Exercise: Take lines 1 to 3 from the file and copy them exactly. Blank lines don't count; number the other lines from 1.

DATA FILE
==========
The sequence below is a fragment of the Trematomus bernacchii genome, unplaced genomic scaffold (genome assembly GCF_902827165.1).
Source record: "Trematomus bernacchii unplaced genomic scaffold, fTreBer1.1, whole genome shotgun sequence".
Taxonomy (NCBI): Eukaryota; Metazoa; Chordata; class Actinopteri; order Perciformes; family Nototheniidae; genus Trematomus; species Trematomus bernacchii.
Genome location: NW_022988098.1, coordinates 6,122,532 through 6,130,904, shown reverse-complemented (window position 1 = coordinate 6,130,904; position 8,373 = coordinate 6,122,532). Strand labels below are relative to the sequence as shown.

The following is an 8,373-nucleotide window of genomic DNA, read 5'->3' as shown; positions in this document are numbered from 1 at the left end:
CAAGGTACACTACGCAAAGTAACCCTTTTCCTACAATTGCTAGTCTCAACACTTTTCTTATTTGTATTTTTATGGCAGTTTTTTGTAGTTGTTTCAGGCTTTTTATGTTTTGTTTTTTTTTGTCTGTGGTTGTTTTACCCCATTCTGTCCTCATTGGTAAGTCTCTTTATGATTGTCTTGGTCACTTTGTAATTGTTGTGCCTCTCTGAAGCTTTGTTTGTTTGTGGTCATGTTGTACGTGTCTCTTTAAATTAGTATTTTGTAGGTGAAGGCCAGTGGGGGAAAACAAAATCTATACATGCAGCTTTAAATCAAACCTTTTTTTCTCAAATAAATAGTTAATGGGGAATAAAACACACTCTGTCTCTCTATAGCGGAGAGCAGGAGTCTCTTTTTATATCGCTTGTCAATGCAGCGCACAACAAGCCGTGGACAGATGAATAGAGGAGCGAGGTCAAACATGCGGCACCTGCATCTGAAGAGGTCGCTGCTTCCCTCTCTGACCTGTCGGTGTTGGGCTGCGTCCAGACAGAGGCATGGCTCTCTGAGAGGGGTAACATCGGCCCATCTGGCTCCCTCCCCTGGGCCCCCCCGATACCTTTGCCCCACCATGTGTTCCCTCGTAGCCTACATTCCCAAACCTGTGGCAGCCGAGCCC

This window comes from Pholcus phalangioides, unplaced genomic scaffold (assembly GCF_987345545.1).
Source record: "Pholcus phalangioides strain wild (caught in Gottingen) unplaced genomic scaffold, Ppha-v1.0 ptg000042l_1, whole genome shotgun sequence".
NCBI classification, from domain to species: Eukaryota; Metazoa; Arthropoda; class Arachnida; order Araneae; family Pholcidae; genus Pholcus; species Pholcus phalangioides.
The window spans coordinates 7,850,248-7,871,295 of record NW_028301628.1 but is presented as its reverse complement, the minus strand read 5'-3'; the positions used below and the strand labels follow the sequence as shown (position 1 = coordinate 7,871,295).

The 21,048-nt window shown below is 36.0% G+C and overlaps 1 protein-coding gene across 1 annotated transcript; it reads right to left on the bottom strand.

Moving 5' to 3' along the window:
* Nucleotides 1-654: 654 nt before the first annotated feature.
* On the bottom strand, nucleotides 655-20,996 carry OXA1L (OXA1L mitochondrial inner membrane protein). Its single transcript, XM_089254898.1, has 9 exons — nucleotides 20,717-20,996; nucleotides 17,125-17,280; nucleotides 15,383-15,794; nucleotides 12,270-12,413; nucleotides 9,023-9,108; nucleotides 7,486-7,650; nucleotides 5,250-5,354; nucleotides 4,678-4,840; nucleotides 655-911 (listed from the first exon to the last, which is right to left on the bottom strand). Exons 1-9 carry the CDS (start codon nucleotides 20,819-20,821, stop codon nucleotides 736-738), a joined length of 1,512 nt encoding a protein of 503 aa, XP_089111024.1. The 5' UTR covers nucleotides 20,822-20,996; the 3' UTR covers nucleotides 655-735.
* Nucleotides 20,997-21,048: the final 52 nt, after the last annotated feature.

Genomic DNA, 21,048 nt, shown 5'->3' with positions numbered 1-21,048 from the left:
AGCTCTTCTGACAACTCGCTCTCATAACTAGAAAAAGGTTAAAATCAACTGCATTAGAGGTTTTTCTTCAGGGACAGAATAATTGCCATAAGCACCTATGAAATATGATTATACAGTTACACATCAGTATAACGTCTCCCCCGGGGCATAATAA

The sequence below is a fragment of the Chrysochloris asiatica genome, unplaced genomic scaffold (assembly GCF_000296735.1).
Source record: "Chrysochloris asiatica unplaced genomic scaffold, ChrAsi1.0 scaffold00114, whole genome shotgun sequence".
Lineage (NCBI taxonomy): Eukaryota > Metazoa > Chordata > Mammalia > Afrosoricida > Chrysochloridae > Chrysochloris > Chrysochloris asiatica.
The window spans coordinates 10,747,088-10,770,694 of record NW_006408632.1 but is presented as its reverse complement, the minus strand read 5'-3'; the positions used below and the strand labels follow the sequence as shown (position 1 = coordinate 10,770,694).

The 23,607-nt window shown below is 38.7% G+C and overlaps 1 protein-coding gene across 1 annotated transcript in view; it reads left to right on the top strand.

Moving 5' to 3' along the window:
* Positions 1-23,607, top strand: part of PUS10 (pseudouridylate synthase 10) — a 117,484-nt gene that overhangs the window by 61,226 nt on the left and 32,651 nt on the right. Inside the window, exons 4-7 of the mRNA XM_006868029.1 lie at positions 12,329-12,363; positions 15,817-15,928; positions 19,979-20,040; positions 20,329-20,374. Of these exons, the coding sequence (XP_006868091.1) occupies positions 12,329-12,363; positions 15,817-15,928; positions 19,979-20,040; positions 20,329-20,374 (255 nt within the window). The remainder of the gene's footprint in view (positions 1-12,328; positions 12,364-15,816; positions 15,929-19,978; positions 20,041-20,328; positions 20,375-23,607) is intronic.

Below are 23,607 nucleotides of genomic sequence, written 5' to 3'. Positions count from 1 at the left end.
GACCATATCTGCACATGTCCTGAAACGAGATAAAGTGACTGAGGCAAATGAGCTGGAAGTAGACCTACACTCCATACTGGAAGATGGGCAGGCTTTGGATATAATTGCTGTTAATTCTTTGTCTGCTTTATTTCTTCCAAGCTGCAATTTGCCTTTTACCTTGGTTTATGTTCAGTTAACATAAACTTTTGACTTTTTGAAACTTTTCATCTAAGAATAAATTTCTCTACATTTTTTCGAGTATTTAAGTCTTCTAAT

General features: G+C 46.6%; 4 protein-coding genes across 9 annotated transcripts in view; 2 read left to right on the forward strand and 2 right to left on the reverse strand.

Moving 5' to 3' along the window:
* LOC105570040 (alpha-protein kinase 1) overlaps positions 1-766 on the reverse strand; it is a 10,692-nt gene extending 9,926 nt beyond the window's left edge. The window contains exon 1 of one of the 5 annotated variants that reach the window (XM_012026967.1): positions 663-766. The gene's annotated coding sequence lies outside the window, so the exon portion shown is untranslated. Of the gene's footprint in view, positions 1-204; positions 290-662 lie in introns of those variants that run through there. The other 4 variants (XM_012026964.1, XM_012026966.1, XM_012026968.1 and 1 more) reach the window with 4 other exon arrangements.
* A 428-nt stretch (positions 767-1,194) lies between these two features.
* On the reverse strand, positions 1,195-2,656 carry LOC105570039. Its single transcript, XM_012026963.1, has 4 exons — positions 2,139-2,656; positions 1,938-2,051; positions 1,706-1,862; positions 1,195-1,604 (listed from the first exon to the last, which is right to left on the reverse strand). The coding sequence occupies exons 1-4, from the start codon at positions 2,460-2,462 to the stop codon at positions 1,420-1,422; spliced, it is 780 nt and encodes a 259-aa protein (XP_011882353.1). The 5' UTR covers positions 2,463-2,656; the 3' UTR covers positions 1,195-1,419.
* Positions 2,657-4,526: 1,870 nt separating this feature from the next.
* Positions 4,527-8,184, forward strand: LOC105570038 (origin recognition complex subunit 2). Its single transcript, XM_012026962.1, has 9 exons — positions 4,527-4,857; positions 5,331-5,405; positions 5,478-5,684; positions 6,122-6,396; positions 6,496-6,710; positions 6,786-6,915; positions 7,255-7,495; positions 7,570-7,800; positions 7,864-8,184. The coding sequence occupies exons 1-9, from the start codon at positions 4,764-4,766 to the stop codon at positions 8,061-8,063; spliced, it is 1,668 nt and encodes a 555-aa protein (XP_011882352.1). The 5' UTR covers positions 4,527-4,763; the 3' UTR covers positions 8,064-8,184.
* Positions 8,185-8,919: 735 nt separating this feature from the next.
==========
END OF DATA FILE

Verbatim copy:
The sequence below is a fragment of the Trematomus bernacchii genome, unplaced genomic scaffold (genome assembly GCF_902827165.1).
Source record: "Trematomus bernacchii unplaced genomic scaffold, fTreBer1.1, whole genome shotgun sequence".
Taxonomy (NCBI): Eukaryota; Metazoa; Chordata; class Actinopteri; order Perciformes; family Nototheniidae; genus Trematomus; species Trematomus bernacchii.